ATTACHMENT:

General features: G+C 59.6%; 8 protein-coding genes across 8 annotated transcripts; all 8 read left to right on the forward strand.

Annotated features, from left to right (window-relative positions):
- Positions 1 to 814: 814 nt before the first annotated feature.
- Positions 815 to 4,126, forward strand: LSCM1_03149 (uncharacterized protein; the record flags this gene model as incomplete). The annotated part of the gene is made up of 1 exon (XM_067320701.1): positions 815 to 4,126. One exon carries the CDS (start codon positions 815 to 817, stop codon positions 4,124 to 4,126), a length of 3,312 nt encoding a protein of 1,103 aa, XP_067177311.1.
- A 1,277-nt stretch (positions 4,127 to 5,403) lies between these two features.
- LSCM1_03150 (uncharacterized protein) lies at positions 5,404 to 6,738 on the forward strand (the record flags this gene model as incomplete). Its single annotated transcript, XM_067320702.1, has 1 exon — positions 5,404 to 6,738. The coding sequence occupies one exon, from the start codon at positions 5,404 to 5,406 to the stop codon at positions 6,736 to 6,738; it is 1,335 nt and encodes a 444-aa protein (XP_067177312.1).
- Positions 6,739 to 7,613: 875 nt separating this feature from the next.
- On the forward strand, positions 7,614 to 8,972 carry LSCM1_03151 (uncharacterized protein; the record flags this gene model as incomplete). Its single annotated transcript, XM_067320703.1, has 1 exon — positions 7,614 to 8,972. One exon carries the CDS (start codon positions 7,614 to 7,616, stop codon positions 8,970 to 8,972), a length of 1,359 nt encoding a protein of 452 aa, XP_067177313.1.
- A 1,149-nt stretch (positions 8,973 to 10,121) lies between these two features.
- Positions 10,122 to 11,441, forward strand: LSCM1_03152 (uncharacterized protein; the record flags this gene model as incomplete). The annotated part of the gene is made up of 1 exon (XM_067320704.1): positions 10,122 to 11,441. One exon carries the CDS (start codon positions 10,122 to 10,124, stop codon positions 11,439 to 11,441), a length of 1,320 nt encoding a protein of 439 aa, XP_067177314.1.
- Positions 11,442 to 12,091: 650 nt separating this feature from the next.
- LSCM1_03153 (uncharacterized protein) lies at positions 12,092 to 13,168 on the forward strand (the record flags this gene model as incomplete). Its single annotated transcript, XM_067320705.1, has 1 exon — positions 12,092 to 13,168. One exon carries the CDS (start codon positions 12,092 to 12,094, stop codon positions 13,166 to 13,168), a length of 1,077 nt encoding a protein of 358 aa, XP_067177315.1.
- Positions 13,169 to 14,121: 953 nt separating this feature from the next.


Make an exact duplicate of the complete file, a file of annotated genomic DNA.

General features: G+C 59.6%; 8 protein-coding genes across 8 annotated transcripts; all 8 read left to right on the forward strand.

Annotated features, from left to right (window-relative positions):
- Positions 1 to 814: 814 nt before the first annotated feature.
- Positions 815 to 4,126, forward strand: LSCM1_03149 (uncharacterized protein; the record flags this gene model as incomplete). The annotated part of the gene is made up of 1 exon (XM_067320701.1): positions 815 to 4,126. One exon carries the CDS (start codon positions 815 to 817, stop codon positions 4,124 to 4,126), a length of 3,312 nt encoding a protein of 1,103 aa, XP_067177311.1.
- A 1,277-nt stretch (positions 4,127 to 5,403) lies between these two features.
- LSCM1_03150 (uncharacterized protein) lies at positions 5,404 to 6,738 on the forward strand (the record flags this gene model as incomplete). Its single annotated transcript, XM_067320702.1, has 1 exon — positions 5,404 to 6,738. The coding sequence occupies one exon, from the start codon at positions 5,404 to 5,406 to the stop codon at positions 6,736 to 6,738; it is 1,335 nt and encodes a 444-aa protein (XP_067177312.1).
- Positions 6,739 to 7,613: 875 nt separating this feature from the next.
- On the forward strand, positions 7,614 to 8,972 carry LSCM1_03151 (uncharacterized protein; the record flags this gene model as incomplete). Its single annotated transcript, XM_067320703.1, has 1 exon — positions 7,614 to 8,972. One exon carries the CDS (start codon positions 7,614 to 7,616, stop codon positions 8,970 to 8,972), a length of 1,359 nt encoding a protein of 452 aa, XP_067177313.1.
- A 1,149-nt stretch (positions 8,973 to 10,121) lies between these two features.
- Positions 10,122 to 11,441, forward strand: LSCM1_03152 (uncharacterized protein; the record flags this gene model as incomplete). The annotated part of the gene is made up of 1 exon (XM_067320704.1): positions 10,122 to 11,441. One exon carries the CDS (start codon positions 10,122 to 10,124, stop codon positions 11,439 to 11,441), a length of 1,320 nt encoding a protein of 439 aa, XP_067177314.1.
- Positions 11,442 to 12,091: 650 nt separating this feature from the next.
- LSCM1_03153 (uncharacterized protein) lies at positions 12,092 to 13,168 on the forward strand (the record flags this gene model as incomplete). Its single annotated transcript, XM_067320705.1, has 1 exon — positions 12,092 to 13,168. One exon carries the CDS (start codon positions 12,092 to 12,094, stop codon positions 13,166 to 13,168), a length of 1,077 nt encoding a protein of 358 aa, XP_067177315.1.
- Positions 13,169 to 14,121: 953 nt separating this feature from the next.